If that is what we take away from Easter – from the resurrection of Jesus Christ – then we haven’t understood it at all. We haven’t understood what God made us to be. And we haven’t understood what sin has done to us.
In our text, Paul begins with the crucial fact about today – the crucial fact of the Gospel. Jesus didn’t just die. He also rose from the dead. Paul writes, “Now I would remind you, brothers, of the gospel I preached to you, which you received, in which you stand, and by which you are being saved, if you hold fast to the word I preached to you—unless you believed in vain. For I delivered to you as of first importance what I also received: that Christ died for our sins in accordance with the Scriptures, that he was buried, that he was raised on the third day in accordance with the Scriptures” (1 Cor 15:1-4).
On Good Friday we focused upon the fact that Christ died for our sins. Isaiah chapter 53 told us in no uncertain terms that Jesus Christ took our sins upon himself and died for them in our place. Because of this we have forgiveness. It’s the same thing that Paul says in 2 Corinthians when he describes how God was in Christ reconciling the world to himself and says, “For our sake he made him to be sin who knew no sin, so that in him we might become the righteousness of God” (2 Cor 5:21).
Jesus Christ did this. And then on the third day – on Easter – he rose from the dead. As we heard in our Gospel lesson, the tomb was empty. But it’s not just that the tomb was empty. Rather, the risen Lord appeared and was seen by his followers. In our text Paul provides a list of witnesses: Cephas, that is, Peter; all the apostles at once; five hundred believers at one time; James the brother of our Lord; and then finally Paul himself on the road to Damascus.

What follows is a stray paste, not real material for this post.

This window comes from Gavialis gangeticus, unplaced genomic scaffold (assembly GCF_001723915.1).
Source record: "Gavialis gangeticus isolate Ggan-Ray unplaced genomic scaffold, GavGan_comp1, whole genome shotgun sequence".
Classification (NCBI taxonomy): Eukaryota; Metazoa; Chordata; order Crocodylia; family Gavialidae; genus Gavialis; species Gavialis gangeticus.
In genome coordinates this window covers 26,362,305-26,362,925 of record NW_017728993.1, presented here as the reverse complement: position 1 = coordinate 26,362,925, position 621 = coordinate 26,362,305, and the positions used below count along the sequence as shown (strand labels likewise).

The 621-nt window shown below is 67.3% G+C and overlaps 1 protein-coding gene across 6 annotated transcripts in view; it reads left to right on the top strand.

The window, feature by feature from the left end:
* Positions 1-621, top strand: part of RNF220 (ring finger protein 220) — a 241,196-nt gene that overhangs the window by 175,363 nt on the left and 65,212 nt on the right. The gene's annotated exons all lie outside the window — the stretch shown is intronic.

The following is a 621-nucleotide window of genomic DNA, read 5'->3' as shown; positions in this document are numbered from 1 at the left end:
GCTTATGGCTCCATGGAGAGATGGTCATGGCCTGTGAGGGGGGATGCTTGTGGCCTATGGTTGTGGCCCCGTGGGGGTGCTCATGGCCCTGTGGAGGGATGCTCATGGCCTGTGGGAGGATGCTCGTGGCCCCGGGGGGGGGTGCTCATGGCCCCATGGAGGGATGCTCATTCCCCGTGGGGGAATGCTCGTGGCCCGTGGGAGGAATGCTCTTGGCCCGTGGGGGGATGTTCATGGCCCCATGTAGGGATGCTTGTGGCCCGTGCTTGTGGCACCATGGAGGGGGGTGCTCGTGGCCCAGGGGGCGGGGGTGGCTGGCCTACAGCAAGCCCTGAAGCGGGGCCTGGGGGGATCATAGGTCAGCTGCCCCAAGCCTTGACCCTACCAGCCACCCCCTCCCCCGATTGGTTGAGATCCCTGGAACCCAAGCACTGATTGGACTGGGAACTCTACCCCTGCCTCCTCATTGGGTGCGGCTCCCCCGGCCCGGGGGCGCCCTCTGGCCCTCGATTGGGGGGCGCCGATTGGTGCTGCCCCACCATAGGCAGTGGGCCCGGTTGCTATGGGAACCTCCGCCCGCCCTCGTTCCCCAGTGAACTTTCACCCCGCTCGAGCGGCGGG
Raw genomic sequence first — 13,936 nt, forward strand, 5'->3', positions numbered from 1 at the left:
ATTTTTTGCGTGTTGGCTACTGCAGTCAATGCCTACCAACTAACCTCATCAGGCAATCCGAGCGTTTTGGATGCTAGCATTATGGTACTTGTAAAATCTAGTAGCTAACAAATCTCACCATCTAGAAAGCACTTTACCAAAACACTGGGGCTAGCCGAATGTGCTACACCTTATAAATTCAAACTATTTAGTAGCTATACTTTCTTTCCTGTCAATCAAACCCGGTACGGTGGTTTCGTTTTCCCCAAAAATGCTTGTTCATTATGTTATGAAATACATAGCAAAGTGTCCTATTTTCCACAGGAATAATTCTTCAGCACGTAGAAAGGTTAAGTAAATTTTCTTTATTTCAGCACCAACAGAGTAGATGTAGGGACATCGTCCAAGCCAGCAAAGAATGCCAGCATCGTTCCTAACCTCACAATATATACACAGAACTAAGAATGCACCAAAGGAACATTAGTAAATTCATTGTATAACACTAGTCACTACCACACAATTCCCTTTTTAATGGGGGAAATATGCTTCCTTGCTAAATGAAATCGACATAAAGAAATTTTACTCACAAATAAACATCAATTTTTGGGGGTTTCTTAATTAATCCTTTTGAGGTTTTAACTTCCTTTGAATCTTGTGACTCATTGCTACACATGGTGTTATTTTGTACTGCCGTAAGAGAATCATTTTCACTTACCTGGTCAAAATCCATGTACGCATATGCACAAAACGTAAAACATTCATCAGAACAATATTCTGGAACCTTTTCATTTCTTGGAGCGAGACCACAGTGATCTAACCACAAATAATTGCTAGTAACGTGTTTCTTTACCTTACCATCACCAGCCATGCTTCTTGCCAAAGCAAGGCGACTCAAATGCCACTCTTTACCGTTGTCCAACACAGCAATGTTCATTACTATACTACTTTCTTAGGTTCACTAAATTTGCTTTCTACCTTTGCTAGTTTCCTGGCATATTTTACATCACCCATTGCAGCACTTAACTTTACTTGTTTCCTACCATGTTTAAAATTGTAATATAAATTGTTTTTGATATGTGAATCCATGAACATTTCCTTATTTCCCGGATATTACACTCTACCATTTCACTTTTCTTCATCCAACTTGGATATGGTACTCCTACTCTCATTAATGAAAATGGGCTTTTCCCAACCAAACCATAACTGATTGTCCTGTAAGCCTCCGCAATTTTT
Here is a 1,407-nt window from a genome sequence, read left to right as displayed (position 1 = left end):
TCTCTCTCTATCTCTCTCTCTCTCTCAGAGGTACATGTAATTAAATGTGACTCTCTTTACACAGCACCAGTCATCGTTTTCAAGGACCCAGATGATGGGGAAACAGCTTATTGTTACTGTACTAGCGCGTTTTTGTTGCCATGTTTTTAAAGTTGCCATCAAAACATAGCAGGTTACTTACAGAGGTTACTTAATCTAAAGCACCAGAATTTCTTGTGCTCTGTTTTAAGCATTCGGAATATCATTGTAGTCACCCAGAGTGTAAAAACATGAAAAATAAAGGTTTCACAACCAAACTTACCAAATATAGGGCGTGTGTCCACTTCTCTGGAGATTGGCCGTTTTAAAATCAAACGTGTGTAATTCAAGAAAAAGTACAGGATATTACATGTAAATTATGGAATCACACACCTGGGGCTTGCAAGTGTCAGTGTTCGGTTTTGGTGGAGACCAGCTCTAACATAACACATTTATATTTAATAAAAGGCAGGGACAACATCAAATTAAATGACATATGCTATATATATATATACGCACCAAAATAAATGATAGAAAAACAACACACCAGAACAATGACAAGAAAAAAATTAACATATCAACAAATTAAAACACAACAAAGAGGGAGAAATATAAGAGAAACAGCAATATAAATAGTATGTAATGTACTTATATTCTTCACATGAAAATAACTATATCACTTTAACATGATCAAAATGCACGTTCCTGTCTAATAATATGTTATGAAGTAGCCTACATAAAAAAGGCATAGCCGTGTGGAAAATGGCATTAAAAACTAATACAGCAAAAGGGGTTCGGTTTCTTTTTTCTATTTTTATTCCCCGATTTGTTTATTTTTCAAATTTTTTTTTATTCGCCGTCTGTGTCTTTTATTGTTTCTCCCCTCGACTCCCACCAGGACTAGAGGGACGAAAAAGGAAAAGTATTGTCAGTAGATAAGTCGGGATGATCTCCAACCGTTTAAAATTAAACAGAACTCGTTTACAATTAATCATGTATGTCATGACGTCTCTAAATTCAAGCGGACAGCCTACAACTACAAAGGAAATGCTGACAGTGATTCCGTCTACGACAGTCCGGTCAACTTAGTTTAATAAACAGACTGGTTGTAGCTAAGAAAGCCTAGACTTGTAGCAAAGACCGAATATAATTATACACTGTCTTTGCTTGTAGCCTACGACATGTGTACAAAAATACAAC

This was no mere vision or apparition. In Luke’s Gospel Jesus says, “Why are you troubled, and why do doubts arise in your hearts? See my hands and my feet, that it is I myself. Touch me, and see. For a spirit does not have flesh and bones as you see that I have” (Luke 24:38-39). And then to prove the point he asked for something to eat, and ate some broiled fish in front of them. Jesus wanted them to know that it was a true resurrection of the body.
Actually after the resurrection it was – and still is – a bodily existence that is more true than what we know now. You see, God created Adam’s body from the dust of the ground and breathed into him the breath of life. He created human beings as a unity of body and soul. And the only way you can have the life God intends for you is by having a body. That’s simply the way God set things up.
Created in God’s image, Adam and Eve lived in perfect harmony with God, with one another, and with the very good creation God had made. They lived that way, that is, until they were tempted by Satan into disobeying God. They sinned. And sin brought pain. It brought sickness. It brought death. As Paul say in this chapter, “in Adam all die” (1 Cor 15:22).
Unless Christ returns first, you are going to die. In fact, you are already in the process of dying – the pictures don’t lie. On Facebook, Thursday is called “Throwback Thursday.” It’s a day when people post picture of themselves and their family from the past. Now the pictures of children when they were younger are cute. But when I look at pictures of myself or the adults I know, the thought that crosses my mind is, “Man we are getting old.” We are aging, and that process of aging is a one way ticket to death.
You are aging. You get sick. You have aches and pains. And all of this bears witness to the fact that you are sinner. The impact of sin on your life is not merely about the fact you think and do things you shouldn’t, and fail to do things you should. Instead, it is also the fact that your very existence is warped and twisted by sin. Because of sin, you have an expiration date. You just don’t know what it is yet. You have that expiration date because you are a sinner who sins. As Paul told the Romans, “The wages of sin is death” (Rom 6:23).